A Jan. 24 report from Chicago-based Hunden Strategic Partners, which was hired by the city and Rockford Area Convention & Visitors Bureau to assess the local hotel market, suggests that there is enough room for both projects, saying the proposals represent distinctive products and would provide a critical mass of lodging options downtown instead of just one.

Gorman was drawn to Rockford by a group of historic preservation, Friends of Ziock, that didn’t want to see the city’s original skyscraper demolished. Gorman originally estimated that it would cost $53 million to turn the old factory, first known as the Ziock Building, into a hotel and meeting space.

The price is now $64 million and includes an $18 million investment from a subsidiary of Buffet’s Berkshire Hathaway Inc. The Wall Street Journal highlighted the Amerock project in a story Thursday about EB-5, an immigration program that allows foreign nationals to obtain a U.S. visa if they invest $500,000 in a U.S. project that creates at least 10 jobs.

Gorman’s EB-5 investors, mainly from China, will put $46 million into the Amerock project, which city leaders see as a cornerstone to revitalizing an aged central city.

“A lot of aldermen see this as a showcase development and don’t want to do anything to hinder that,” said Ald. Tim Durkee, R-1, who chairs the city’s Planning and Development Committee.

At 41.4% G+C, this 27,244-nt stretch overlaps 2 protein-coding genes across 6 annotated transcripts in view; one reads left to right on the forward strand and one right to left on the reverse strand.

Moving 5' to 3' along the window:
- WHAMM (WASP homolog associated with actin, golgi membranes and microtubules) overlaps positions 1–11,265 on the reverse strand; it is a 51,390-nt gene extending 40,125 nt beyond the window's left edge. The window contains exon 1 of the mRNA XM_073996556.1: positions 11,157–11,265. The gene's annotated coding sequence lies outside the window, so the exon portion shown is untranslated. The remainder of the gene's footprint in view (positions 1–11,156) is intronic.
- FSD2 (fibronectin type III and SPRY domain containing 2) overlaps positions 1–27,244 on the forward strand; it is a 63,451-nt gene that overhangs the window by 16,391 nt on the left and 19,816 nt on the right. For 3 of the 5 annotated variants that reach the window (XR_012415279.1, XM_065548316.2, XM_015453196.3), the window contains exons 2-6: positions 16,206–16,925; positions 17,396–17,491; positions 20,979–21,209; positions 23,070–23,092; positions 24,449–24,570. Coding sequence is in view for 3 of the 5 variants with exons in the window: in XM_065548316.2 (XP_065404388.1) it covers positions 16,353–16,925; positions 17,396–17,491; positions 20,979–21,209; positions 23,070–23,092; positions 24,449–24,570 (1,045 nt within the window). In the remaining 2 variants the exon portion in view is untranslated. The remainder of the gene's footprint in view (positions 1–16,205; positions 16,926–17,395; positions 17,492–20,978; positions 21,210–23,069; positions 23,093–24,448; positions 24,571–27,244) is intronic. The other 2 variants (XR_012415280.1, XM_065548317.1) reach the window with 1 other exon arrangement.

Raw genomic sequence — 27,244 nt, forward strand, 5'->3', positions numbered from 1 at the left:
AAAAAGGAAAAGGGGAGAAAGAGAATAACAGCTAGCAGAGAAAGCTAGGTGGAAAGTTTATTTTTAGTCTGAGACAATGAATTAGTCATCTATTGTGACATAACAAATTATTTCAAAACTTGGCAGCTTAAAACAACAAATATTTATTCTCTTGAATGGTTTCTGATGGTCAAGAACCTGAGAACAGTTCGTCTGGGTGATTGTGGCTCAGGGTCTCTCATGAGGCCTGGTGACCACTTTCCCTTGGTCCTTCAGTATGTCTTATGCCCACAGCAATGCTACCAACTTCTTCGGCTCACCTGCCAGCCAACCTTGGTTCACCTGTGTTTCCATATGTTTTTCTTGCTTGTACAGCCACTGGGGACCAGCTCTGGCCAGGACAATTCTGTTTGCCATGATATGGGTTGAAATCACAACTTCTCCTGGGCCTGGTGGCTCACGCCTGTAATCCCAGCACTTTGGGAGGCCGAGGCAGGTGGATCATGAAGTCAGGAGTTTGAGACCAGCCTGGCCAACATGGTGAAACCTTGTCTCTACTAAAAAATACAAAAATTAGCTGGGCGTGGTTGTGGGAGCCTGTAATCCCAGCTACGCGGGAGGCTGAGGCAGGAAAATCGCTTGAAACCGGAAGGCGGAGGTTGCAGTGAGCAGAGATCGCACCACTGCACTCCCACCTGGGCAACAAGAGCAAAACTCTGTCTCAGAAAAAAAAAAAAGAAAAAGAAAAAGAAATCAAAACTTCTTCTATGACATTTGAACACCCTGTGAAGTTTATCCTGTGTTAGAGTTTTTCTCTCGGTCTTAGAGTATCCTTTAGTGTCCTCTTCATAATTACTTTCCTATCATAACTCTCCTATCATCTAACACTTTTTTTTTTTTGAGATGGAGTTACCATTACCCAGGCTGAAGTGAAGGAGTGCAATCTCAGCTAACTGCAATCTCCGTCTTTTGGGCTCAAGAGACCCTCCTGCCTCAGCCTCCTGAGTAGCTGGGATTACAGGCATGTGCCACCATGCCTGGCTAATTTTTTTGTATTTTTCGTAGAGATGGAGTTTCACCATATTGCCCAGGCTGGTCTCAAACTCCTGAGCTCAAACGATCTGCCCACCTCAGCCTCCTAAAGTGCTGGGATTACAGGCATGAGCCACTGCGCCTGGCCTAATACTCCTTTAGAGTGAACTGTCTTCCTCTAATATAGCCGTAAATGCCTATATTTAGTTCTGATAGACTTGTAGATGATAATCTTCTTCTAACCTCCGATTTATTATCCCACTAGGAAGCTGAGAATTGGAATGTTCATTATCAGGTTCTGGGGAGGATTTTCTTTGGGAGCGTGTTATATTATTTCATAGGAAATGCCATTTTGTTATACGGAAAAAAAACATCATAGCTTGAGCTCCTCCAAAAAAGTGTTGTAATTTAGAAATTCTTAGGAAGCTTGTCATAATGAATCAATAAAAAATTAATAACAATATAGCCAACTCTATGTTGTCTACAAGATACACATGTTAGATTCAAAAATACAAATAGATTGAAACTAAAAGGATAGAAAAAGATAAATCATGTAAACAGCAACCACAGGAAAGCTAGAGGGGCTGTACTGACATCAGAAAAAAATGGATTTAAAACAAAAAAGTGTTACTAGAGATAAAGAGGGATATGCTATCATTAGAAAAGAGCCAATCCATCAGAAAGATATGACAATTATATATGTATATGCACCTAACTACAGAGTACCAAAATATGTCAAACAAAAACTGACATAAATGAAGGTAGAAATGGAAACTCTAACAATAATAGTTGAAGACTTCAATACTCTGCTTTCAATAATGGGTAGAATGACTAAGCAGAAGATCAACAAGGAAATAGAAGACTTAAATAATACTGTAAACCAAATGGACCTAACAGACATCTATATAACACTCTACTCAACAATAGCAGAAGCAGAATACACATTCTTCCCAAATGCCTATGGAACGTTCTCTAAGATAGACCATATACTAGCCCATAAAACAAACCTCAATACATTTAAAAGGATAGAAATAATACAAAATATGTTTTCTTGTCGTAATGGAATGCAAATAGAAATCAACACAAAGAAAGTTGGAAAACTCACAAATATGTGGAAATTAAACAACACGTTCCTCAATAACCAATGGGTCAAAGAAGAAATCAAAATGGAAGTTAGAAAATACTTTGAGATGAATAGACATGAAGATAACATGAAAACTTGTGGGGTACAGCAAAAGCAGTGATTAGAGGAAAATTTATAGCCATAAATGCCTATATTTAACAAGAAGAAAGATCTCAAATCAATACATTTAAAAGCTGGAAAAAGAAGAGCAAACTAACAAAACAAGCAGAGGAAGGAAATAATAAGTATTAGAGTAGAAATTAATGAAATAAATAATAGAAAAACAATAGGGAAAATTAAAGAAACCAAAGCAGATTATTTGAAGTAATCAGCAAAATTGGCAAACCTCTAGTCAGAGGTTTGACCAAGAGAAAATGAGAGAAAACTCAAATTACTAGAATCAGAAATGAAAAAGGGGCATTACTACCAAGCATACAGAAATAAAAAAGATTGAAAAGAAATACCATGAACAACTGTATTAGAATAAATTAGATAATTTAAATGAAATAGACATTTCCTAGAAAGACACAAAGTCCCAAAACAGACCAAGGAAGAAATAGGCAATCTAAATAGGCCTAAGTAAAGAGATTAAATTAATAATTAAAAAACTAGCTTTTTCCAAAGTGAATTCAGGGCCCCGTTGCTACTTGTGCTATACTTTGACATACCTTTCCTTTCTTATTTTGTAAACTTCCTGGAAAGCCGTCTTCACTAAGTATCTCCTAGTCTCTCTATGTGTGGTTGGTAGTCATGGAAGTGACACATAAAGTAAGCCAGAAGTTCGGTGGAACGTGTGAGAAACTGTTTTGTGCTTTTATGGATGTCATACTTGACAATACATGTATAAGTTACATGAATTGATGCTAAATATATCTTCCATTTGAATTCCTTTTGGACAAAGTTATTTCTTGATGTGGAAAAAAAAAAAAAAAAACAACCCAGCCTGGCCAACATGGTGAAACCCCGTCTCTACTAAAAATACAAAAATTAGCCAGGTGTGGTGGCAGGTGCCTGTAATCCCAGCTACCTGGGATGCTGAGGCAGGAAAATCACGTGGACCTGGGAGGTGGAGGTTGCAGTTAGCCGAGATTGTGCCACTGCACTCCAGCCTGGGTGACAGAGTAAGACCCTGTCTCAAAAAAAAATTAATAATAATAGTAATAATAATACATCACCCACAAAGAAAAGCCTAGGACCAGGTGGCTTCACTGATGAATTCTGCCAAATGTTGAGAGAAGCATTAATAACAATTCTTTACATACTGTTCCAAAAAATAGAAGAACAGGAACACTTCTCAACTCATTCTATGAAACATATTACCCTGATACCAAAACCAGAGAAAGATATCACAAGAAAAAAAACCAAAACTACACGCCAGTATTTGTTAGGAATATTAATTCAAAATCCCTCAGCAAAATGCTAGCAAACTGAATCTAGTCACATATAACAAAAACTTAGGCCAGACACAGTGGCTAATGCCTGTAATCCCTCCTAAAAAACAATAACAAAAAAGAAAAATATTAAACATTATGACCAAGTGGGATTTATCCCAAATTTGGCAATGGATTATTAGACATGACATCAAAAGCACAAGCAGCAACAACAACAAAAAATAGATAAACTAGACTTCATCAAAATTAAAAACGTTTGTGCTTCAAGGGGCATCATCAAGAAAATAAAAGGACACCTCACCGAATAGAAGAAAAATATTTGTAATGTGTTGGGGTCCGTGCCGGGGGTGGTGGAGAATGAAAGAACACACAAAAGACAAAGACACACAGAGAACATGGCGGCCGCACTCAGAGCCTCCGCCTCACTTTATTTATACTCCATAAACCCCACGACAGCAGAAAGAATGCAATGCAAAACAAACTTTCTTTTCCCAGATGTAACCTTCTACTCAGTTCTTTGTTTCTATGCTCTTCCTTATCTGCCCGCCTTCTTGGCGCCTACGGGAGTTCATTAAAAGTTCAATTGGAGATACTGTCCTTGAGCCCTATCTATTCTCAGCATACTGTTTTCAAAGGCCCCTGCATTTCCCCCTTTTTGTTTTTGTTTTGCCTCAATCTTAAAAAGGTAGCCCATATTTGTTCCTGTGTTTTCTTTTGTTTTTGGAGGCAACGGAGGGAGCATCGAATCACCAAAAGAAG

Late last year, Joseph James, a development company run by SupplyCore CEO Peter Provenzano, proposed developing two hotels: one in the city’s oldest building, the Chick Hotel, and another in the building known for its last tenant, Trekk, an advertising agency that dropped its lease in the decaying building and moved to the east side.

Joseph James later dropped the Chick Hotel from its plans and decided to focus on the two-story Trekk building, 134 N. Main St. The company would add three floors, turning it into a five-story hotel and restaurant. Joseph James has been working with IDM Hospitality Management of Madison, Wisconsin, on its proposal, which has been introduced to the Rockford City Council but not approved.

Joseph James cited a memo from Hunden to support its proposal to Durkee’s committee. The memo suggests that there is room enough in the market for Joseph James and Gorman to succeed. The proposal was introduced but laid over for a month so the City Council could hear from Gorman.